To us, Real Circularity means:
- Designing fully circular products
- Working to dramatically improve recycling rates
- Supporting Extended Producer Responsibility policies and/or Deposit Return Systems
- Innovating collection systems that are both convenient for consumers and low cost to operate
- Investing in green infrastrcture to increase recycling beyond just collection
- Education consumers on what it mean to be truly circular
- Transparently and accurately measuring the impact of products
At its purest, real circularity is the continuous recovery and re-use of materials, with nothing lost during the process. We – Ball and society – are just starting down the path to a new, sustainable economy. Our goal is to work with suppliers, customers, governments and other stakeholders to achieve this. We are inviting them all to work together to:
- Build an ambitious global recycling roadmap that delivers a carbon pathway aligned with the industry’s net zero and 1.5C° aligned targets.
- Advocate for recycling policies that deliver a 90 percent-recycled aluminum recovery rate.
- Work together with our supply chain partners to achieve an average of 85 percent recycled content in aluminum beverage cans.
- Lead the industry in Extended Producer Responsibility.
- Develop innovative campaigns and activations to teach consumers about aluminum’s recyclability.
Real Circularity Can Create Real Change
The impact of the packaging pollution crisis is growing every day. At Ball, we are committed to doing what we can to move toward a truly circular economy, where materials can be – and actually are – used again and again.
Our environment and the future of our planet depend on it.
John A. Hayes, Chairman & Chief Executive Officer
Recyclability of Aluminum
Metal cans are produced using abundant and recycled materials. The earth’s crust consists of approximately 8% aluminum. With that, it is the third most common element.
Aluminum cans via eddy current technology, can be separated easily from other substrates in the waste stream. Approximately 70% of all aluminum cans are recycled globally, making the can the world’s most recycled packaging product.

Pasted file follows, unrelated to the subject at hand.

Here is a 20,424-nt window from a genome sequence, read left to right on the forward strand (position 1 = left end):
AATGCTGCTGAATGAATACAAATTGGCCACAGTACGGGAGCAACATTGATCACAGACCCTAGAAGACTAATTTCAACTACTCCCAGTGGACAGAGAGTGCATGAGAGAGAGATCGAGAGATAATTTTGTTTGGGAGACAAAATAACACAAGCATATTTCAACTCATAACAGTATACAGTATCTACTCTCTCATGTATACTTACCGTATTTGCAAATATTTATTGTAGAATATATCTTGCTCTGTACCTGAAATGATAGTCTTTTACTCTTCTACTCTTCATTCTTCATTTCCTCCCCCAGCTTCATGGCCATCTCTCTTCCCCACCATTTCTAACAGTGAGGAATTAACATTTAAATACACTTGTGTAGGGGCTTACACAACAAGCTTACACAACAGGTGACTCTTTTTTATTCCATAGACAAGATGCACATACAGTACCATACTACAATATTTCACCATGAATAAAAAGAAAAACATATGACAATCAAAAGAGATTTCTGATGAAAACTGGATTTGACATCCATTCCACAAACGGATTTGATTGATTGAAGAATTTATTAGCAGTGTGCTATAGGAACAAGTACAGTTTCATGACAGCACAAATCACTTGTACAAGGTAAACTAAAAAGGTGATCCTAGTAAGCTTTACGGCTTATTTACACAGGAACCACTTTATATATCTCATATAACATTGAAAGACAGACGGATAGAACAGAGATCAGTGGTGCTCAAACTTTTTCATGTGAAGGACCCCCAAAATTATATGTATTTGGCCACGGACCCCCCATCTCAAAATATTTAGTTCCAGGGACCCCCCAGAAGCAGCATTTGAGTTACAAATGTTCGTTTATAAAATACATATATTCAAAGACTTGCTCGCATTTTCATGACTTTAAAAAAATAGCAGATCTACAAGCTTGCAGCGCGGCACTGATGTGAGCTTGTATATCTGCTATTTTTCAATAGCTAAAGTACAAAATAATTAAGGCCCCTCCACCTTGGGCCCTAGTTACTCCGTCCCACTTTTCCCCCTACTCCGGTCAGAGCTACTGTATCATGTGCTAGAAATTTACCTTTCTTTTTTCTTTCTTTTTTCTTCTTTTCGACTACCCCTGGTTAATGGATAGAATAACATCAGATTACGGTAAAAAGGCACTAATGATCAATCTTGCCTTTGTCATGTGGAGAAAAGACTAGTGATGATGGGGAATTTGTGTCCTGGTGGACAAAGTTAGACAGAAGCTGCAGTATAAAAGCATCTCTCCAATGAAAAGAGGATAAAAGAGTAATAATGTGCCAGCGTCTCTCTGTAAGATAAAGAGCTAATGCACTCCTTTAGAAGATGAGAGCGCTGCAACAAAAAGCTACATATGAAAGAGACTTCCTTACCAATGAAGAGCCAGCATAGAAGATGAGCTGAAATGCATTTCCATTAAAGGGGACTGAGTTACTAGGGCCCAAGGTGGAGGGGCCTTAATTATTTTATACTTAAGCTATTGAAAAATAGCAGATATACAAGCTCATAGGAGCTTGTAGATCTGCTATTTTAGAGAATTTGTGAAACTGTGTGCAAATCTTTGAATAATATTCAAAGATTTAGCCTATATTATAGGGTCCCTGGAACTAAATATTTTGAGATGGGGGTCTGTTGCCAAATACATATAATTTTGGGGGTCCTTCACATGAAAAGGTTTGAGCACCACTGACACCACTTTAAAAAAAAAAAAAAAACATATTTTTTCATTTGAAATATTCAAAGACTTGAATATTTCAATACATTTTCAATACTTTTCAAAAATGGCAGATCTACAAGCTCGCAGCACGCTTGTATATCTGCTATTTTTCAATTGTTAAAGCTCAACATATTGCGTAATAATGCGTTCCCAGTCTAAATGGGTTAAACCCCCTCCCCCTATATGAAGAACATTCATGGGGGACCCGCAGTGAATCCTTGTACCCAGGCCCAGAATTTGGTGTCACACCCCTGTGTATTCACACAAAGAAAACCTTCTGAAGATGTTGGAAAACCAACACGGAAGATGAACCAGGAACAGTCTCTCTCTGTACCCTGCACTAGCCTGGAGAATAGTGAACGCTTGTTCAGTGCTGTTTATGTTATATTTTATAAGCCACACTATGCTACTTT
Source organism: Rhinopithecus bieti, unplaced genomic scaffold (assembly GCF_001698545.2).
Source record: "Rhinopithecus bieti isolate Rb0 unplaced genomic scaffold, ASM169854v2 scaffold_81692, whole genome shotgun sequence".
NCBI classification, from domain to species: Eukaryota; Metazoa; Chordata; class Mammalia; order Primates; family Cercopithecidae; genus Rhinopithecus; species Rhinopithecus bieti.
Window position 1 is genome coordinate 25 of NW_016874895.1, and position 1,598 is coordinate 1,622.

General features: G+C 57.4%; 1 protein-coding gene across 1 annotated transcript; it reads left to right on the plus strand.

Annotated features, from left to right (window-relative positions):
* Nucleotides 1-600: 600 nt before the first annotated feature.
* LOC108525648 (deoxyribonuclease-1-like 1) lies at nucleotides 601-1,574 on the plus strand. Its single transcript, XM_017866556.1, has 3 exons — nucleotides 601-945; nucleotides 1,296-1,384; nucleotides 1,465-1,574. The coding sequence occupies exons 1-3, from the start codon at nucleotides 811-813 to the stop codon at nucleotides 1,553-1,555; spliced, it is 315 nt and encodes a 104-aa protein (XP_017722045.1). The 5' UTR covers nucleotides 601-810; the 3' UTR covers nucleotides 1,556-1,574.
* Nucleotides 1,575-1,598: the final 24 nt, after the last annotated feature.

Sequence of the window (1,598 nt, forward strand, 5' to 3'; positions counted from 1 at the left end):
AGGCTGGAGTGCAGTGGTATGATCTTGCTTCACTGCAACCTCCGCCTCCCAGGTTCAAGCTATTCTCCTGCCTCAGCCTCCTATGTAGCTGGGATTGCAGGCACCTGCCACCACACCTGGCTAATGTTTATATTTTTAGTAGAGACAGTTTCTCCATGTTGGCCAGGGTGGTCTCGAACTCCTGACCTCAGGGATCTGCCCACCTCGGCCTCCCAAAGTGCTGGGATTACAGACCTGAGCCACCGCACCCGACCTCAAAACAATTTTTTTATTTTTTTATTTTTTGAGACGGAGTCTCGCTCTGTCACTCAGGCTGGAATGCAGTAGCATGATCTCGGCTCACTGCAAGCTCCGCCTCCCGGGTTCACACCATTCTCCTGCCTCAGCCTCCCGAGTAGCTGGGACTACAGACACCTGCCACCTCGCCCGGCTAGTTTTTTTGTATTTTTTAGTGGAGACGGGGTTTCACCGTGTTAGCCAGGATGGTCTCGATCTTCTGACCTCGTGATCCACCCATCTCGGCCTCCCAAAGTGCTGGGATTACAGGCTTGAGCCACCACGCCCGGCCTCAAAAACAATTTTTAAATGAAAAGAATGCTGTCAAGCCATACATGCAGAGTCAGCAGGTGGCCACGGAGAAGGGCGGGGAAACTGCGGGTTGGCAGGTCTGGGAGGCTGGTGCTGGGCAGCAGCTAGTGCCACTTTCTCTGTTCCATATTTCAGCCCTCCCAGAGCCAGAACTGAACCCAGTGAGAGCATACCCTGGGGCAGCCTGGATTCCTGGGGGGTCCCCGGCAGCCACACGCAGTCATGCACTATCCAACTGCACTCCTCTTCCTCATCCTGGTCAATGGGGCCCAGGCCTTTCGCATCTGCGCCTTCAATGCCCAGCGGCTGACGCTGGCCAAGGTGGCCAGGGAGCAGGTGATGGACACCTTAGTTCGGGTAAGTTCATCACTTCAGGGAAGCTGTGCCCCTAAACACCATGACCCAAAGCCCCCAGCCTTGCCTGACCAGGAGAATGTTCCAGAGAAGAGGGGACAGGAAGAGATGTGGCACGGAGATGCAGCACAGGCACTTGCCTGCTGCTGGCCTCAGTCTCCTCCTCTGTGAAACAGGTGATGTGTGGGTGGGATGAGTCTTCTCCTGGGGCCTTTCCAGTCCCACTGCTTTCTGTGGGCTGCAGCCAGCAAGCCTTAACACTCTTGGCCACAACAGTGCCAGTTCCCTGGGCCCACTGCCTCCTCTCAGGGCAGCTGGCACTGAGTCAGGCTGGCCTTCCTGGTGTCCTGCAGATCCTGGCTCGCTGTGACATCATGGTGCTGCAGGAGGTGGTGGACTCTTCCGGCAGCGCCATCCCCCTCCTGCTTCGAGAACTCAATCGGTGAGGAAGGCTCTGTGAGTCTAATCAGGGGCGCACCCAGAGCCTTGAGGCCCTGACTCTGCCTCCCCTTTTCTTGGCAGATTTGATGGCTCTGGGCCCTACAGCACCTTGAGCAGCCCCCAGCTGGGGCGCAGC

Because metals are 100% and infinitely recyclable, they can be reused in various applications to become new products again and again. Metal recycling has been around as long as metals have existed. In fact, nearly 75% of all aluminum ever produced is still in use today. Thanks to the well-established recycling infrastructure, a recycled aluminum package can be back on the store shelf in as little as 60 days.
To understand metal packaging’s environmental performance and its role in a circular economy, the entire life cycle of the product must be considered. That is why Ball has been involved in life cycle assessments since the mid-1980s.
TOWARD 100% REAL RECYCLING
The global recycling rate for aluminum beverage cans stands at 69%, making them the world’s most recycled beverage container. But there are significant regional variations: in Brazil, for instance, the 2020 rate was 97.4%, while the 2018 average across Europe was 76.1% and in the U.S. it was 46.1% in 2019. These figures are much better than for other beverage and personal care packaging materials, but they are still not good enough. If aluminum cans are to be a perfect fit for a circular economy, then the recycling rate needs to be close to 100%. We believe that is possible by 2030.